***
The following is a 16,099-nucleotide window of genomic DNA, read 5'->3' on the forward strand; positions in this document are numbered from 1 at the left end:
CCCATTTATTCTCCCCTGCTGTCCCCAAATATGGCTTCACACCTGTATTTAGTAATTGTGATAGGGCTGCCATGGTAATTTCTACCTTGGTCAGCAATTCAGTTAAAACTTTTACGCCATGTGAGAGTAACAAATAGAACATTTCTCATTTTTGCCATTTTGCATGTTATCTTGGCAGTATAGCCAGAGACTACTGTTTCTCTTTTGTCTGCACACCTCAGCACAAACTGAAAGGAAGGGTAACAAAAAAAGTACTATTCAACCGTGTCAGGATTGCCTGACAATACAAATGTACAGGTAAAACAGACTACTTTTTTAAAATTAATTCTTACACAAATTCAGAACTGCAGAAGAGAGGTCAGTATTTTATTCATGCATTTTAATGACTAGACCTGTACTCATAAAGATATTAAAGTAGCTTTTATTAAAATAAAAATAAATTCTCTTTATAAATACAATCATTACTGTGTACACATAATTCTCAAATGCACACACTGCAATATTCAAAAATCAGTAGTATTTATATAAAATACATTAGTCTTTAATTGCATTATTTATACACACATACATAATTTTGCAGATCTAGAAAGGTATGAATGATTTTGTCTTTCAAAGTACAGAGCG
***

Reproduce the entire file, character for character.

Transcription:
The following is a 16,099-nucleotide window of genomic DNA, read 5'->3' on the forward strand; positions in this document are numbered from 1 at the left end:
CCCATTTATTCTCCCCTGCTGTCCCCAAATATGGCTTCACACCTGTATTTAGTAATTGTGATAGGGCTGCCATGGTAATTTCTACCTTGGTCAGCAATTCAGTTAAAACTTTTACGCCATGTGAGAGTAACAAATAGAACATTTCTCATTTTTGCCATTTTGCATGTTATCTTGGCAGTATAGCCAGAGACTACTGTTTCTCTTTTGTCTGCACACCTCAGCACAAACTGAAAGGAAGGGTAACAAAAAAAGTACTATTCAACCGTGTCAGGATTGCCTGACAATACAAATGTACAGGTAAAACAGACTACTTTTTTAAAATTAATTCTTACACAAATTCAGAACTGCAGAAGAGAGGTCAGTATTTTATTCATGCATTTTAATGACTAGACCTGTACTCATAAAGATATTAAAGTAGCTTTTATTAAAATAAAAATAAATTCTCTTTATAAATACAATCATTACTGTGTACACATAATTCTCAAATGCACACACTGCAATATTCAAAAATCAGTAGTATTTATATAAAATACATTAGTCTTTAATTGCATTATTTATACACACATACATAATTTTGCAGATCTAGAAAGGTATGAATGATTTTGTCTTTCAAAGTACAGAGCG